Renovating your Rental Property
Some properties require patience, a calm temperament and slow rental growth over time. Others, however, require a firm hand, a quick renovation and a resale to ensure they’re generating the profit you need! A property renovation is a good starting point for most landlords, and can make financial sense for almost any run-down property. Here’s our guide to ensuring your renovation goes smoothly and allows you to get your tenants back in your property as soon as possible.
It’s easy to think you can project manage your own renovation project, and there are many landlords who do. However, project managing a renovation shouldn’t be taken lightly, and if you’re not comfortable with Gantt charts, critical path analysis, long spread sheets of expenses and regular phone calls to contractors you should consider getting someone to help you out.
You’ll also need to consider what to do with existing tenants before undergoing a renovation. UK landlords will need to provide alternative accommodation for tenants if the property becomes uninhabitable, such as if it’s going to be without hot water for some time. However, if this is an emergency renovation, you may be able to claim on your landlord insurance.
Discovering Structural Problems
Property renovations have a habit of throwing up nasty surprises and, if you’re not careful, you could be caught out. Before you start renovations, have a surveying team come and analyse what you can expect to find under the plaster – don’t just rely on the land survey you had done before purchasing the property.
One sign of structural problems that frequently disconcerts landlords is cracks in the walls. In many cases, cracks are just harmless signs of natural movements based on the weather and the climate, and are particularly common in plasterboard properties. However, cracks on brickwork or stone that have been repaired yet continue to resurface could be a sign of subsidence or weak foundations: get an analysis done.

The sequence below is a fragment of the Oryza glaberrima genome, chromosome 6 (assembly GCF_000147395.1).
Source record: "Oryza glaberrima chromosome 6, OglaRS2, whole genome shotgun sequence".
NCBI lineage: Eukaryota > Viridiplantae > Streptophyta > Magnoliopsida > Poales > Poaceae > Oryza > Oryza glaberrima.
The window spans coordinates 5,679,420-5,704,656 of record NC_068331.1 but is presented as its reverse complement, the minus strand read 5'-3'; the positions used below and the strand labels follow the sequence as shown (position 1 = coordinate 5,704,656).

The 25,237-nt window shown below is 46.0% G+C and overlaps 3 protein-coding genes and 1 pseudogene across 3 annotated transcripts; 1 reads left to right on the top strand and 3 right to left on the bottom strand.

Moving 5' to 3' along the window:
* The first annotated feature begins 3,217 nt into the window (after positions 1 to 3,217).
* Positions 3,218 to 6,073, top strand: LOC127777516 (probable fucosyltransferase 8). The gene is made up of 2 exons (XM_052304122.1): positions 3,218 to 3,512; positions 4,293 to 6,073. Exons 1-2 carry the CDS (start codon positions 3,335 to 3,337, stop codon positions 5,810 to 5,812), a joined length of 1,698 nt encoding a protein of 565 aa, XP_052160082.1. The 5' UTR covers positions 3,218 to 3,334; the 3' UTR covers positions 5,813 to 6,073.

Budgeting Your Renovation
Landlords tend to fall into two schools when it comes to budgeting: either they’ll pick a figure out of the air and try to stick to it, or they’ll meticulously plan every expense before blowing their cash anyway! A budget needs to be well constructed, but it also needs to be well used: it’s not just a tool to secure finance, it’s a tool to track your spending.
Your expense analysis should be detailed but rather than leaving one large ‘contingency’ fund at the end, try to have contingency for every single item. It’s much more realistic to presume individual fittings will go up in price, and doesn’t give you the flexibility to simply dip into your contingency as and when you please.
Contractors and Builders
Unfortunately, one of the most difficult parts of getting a renovation done is organising all the contractors to be in the right place at the right time. A project manager will happily do this for you, but if you’re well organised you can do it yourself. The key here is to ensure you keep communication open with everybody – it’s not just a case of making sure people turn up on time.
It’s crucial, firstly, to talk to your contractors about their expected deadlines and what they need done to finish the work. A renovation is a complex and intertwining process and a delay of one or two days from a contractor can delay your next step by three or four. Set out a plan, print it out and make sure all the contractors have a copy, and it’s always wise to confirm that a contractor will be coming a day or two in advance.
Finishing the Décor
Décor is certainly something which most landlords like to do themselves, and it’s possible to do a great job. Unless you have a specific market or a particular tenant in mind, it’s best to stick to neutral colour schemes with simple carpets or wood floors. Tenants will also notice fixtures and fittings: make sure in particular you spend a good amount on a solid front door. It’s the first thing they’ll notice!
Although it’s wise to go neutral, that doesn’t mean your renovation has to be dull. Touches like artwork, vintage sofas or a drinks cabinet can be the sort of things that will make a property stand out to your tenants. Little extras are also a fantastic way of justifying a £25 or £50 rent increase a month, so they could quickly pay themselves back.
Finally, it’s of the utmost importance to keep your renovation on time and within budget. You need to be realistic about how long work is going to take, but remember that every day the builders are in is a day where you’re not letting your property and could be losing out on income. For landlords, it’s best to keep renovations short but to take on plenty of repair tasks to future-proof your property for the next ten or fifteen years.